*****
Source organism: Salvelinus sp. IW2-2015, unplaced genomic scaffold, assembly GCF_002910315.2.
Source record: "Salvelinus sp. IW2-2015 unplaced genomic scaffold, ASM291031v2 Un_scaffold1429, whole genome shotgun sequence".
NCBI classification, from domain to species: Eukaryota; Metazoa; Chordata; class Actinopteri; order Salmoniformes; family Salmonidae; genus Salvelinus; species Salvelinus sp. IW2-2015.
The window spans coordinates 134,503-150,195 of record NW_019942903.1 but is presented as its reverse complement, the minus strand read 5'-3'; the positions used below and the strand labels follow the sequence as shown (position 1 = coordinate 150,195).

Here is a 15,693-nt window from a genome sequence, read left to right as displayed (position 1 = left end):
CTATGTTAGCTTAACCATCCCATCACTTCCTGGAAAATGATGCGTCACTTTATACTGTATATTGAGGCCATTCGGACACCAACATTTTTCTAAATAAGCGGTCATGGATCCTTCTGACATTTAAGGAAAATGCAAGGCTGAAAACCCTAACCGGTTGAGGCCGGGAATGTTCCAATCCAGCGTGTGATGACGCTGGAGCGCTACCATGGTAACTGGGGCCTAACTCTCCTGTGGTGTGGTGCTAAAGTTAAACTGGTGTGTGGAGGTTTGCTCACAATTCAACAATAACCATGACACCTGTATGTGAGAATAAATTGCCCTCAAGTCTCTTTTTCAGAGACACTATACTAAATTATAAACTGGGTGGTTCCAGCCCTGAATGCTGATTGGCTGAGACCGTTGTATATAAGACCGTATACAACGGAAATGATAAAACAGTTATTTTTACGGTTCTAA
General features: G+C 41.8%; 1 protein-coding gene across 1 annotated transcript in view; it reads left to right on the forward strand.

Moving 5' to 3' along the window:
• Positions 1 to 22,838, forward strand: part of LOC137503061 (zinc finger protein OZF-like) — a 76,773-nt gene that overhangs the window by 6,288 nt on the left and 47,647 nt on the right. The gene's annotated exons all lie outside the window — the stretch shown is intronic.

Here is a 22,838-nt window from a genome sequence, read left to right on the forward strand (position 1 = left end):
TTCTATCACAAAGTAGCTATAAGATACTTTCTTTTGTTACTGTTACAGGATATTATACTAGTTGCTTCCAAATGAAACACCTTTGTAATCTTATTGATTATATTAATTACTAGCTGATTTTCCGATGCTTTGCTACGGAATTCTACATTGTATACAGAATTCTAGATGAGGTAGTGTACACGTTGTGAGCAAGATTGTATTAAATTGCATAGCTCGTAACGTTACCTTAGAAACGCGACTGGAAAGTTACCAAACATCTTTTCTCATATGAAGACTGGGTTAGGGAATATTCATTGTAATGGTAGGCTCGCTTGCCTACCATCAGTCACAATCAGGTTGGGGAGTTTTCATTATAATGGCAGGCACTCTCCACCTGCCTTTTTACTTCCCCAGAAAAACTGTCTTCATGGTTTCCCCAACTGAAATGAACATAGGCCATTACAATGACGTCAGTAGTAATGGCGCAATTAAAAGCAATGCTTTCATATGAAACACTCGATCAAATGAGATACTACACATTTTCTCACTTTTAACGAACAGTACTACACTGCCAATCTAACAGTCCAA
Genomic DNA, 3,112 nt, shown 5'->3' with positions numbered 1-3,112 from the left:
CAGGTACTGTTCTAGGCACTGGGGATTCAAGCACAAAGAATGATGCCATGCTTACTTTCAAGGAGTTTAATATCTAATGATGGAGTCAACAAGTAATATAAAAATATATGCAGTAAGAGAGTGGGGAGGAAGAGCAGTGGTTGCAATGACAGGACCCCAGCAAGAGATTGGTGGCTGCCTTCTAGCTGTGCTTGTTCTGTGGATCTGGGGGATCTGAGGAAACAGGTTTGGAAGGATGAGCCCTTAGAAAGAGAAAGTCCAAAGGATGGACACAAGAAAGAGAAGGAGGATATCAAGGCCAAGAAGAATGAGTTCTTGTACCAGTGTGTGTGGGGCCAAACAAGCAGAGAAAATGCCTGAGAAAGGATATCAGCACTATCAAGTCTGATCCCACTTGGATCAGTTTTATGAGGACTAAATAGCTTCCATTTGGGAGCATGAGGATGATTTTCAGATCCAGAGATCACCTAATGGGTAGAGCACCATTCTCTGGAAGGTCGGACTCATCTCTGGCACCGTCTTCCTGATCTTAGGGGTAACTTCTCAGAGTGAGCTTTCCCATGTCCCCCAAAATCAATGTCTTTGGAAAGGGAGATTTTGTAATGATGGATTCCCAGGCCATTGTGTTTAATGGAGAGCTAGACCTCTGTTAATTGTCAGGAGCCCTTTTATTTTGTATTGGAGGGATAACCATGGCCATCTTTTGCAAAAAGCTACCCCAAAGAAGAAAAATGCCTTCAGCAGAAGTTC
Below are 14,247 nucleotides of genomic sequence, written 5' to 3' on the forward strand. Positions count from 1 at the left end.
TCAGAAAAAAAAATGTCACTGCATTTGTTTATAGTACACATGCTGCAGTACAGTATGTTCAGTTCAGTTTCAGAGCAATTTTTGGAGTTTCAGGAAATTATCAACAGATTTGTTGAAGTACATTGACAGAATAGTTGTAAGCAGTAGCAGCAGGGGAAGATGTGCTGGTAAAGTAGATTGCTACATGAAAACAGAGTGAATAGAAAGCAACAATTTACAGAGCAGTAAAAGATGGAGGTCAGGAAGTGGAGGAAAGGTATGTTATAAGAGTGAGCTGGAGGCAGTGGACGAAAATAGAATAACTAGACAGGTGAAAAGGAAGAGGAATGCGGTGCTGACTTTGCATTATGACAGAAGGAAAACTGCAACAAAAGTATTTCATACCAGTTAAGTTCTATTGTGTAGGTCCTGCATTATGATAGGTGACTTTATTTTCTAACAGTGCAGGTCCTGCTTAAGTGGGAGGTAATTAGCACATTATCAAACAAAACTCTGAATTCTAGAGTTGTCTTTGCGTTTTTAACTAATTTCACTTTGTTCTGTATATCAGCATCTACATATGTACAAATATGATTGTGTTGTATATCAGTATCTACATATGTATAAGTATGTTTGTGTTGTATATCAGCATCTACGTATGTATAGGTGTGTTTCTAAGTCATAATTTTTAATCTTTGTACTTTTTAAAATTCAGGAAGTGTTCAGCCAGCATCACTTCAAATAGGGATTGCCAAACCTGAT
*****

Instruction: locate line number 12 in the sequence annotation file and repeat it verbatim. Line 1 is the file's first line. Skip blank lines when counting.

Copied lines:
Genomic DNA, 3,112 nt, shown 5'->3' with positions numbered 1-3,112 from the left: